Opinion | Billionaires aren’t going to save us

Ending tax loopholes and a wealth tax would generate massive revenue for social programs.


Suzanne Cordeiro/Special to Amer

Elon Musk, CEO of Tesla and SpaceX, speaks during a South by Southwest panel in Austin in 2018. SpaceX is planning a rocket engine production facility near Waco, Musk said on social media Saturday. Musk

Evan Weidl, Opinions Columnist

Billionaires have too much money — and too much power.

While some billionaires donate to philanthropy, their contributions are far less than the money that could go into social programs if they paid their taxes.

Closing tax loopholes would improve income inequality in the U.S. more than the “generosity” of billionaires.

Philanthropy is not inherently a bad thing. However, philanthropy is often done not out of generosity so much as it is to cover the negative impacts the wealthy have.

Billionaires will often use philanthropy to polish their public image. In many cases, the amount of money they donate is significantly less than the amounts of taxes they are dodging.

In February 2020, Founder and then-CEO of Amazon, Jeff Bezos pledged $10 billion to fight climate change, which is 7-8 percent of his wealth.

If you only saw a headline that Bezos was donating $10 billion to fight climate change, you may instantly think that he’s a selfless hero. But there is more than meets the eye to this donation.

Amazon is notorious for avoiding taxes. In 2021 alone, Amazon successfully dodged over $5 billion in taxes, paying only 6 percent of the profits in corporate income tax, cites the Institution of Taxation and Economic Policy. Had Amazon not received any tax breaks, they would have paid $7.3 billion, or 21 percent.

In 2021, Bezos promised to donate $12 billion, or 8 percent of his net worth. Instead, he donated $1.5 billion — less than one percent.

In November of last year, business magnate and investor Elon Musk, tweeted that if the U.N. World Food Program could provide him with a plan to help end world hunger, he would cover the $6 billion price tag by selling Tesla stock.

The WFP published a detailed plan on exactly where the funds would be allocated. As of February, the WFP confirmed they hadn’t received a check from Musk.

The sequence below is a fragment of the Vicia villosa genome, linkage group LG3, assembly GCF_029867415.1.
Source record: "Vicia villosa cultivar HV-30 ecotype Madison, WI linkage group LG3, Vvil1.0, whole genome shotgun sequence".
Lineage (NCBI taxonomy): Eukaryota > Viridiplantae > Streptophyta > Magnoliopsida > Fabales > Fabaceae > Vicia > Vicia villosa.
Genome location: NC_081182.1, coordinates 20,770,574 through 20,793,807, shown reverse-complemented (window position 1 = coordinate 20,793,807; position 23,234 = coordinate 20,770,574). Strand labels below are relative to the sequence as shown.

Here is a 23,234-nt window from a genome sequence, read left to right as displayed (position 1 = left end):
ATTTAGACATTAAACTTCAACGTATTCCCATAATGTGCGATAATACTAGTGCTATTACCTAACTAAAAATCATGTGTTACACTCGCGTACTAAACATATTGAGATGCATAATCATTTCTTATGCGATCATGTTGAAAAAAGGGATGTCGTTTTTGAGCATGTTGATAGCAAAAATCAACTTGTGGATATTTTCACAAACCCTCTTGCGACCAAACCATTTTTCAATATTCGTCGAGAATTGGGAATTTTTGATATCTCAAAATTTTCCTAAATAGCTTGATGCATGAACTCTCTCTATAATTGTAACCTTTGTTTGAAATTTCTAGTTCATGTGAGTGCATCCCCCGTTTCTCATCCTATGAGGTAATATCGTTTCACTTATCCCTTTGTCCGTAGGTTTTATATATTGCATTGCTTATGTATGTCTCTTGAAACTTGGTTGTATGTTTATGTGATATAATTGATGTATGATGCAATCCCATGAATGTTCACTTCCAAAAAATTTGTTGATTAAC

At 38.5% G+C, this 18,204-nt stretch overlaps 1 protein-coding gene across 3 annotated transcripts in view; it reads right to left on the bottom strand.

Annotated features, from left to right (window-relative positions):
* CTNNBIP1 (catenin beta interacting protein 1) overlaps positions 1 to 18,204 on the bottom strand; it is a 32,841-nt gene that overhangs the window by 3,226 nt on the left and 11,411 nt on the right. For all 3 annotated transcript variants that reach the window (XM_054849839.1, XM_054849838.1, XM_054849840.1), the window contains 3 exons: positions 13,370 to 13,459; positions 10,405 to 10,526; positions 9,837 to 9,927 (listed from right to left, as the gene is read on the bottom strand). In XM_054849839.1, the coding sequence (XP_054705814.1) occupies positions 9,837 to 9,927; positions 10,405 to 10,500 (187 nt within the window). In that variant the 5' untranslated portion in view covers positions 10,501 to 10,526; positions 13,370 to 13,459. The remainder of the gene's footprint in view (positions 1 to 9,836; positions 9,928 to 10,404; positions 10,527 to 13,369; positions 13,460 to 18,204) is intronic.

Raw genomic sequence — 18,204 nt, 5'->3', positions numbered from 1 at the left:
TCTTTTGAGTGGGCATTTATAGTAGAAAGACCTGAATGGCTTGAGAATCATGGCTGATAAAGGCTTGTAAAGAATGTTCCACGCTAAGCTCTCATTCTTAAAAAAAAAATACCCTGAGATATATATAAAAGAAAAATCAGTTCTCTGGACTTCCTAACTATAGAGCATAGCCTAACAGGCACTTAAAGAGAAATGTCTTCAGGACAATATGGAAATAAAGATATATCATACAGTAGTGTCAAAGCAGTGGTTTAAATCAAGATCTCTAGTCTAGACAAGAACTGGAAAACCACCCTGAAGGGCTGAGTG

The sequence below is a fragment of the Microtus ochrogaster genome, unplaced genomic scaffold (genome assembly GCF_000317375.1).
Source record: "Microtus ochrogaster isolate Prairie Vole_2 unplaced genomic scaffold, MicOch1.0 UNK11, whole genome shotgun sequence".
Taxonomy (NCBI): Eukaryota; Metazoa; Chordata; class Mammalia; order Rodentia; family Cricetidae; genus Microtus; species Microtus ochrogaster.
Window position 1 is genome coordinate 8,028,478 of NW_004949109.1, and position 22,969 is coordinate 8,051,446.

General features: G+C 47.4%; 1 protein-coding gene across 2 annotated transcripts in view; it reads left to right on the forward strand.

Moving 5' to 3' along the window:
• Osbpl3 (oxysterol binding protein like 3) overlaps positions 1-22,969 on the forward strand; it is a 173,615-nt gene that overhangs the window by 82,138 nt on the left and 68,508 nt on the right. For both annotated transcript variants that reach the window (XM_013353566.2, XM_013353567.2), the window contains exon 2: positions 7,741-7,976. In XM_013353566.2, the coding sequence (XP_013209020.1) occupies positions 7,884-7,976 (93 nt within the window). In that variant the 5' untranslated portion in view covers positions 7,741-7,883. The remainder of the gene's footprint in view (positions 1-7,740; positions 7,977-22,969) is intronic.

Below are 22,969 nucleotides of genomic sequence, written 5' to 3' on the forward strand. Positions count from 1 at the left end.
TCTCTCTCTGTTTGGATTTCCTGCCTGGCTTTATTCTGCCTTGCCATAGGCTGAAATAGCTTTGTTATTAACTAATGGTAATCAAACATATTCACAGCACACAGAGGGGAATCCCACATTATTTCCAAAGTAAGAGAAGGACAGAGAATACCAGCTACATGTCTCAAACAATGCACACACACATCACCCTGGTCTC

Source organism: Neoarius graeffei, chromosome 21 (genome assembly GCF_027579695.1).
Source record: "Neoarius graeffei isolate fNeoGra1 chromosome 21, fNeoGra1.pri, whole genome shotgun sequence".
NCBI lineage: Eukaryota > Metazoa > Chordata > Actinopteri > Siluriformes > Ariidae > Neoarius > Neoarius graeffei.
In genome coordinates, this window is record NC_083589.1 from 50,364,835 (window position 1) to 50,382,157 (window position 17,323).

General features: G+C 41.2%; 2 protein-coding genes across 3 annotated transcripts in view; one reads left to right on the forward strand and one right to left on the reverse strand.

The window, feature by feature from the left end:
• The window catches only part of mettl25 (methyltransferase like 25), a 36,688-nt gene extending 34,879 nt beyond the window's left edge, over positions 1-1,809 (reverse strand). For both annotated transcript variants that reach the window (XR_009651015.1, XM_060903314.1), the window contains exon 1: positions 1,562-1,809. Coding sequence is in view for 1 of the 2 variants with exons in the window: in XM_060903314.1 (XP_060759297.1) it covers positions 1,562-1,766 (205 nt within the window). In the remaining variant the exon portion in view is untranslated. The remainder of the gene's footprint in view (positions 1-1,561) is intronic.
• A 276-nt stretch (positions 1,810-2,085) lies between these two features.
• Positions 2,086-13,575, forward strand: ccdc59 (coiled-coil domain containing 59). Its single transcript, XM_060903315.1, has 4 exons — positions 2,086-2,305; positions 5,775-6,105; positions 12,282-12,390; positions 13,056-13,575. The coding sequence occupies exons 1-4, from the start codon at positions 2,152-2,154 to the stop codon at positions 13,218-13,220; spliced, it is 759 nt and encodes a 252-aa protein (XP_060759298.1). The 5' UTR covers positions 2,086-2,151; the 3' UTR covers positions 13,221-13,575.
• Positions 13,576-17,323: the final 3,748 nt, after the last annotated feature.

There is no reason anyone should be able to casually spend $44 billion dollars when we have 500,000 people sleeping on the streets every night. A wealth tax would still allow wealthy people to enjoy the luxuries of wealth while ensuring that no one is too poor to live.

A wealth tax would generate massive amounts of revenue for social programs. An Ultra-Millionaires Tax proposed by Sen. Elizabeth Warren (D-MA) during her 2020 presidential campaign would tax two cents out of every dollar of net worth above $50 million and 6 cents out of every dollar of net worth above $1 billion. This small tax would generate over $3 trillion dollars over ten years.

Over 11 percent of Iowans live in poverty, according to the U.S. Census Bureau. The spotlight on Poverty and Opportunity, a non-partisan data base on poverty, states 20 percent of jobs in Iowa are low wage. The programs that a wealth tax would fund could lift thousands of Iowans out of poverty.

Opponents of a wealth tax may argue that it is unfair to tax people just for being rich, but a wealth tax would mean rich people can’t be rich. It would allow rich people to enjoy the luxuries of wealth while ensuring that no one is too poor to live.

Iowans have the power to determine their own future. Better social policy is possible, but it will require mass organization and mobilization, strong voter turnout, and the election of lawmakers who support popular policy. It will not be easy, but it will undoubtedly be worth it.

Columns reflect the opinions of the authors and are not necessarily those of the Editorial Board, The Daily Iowan, or other organizations in which the author may be involved.


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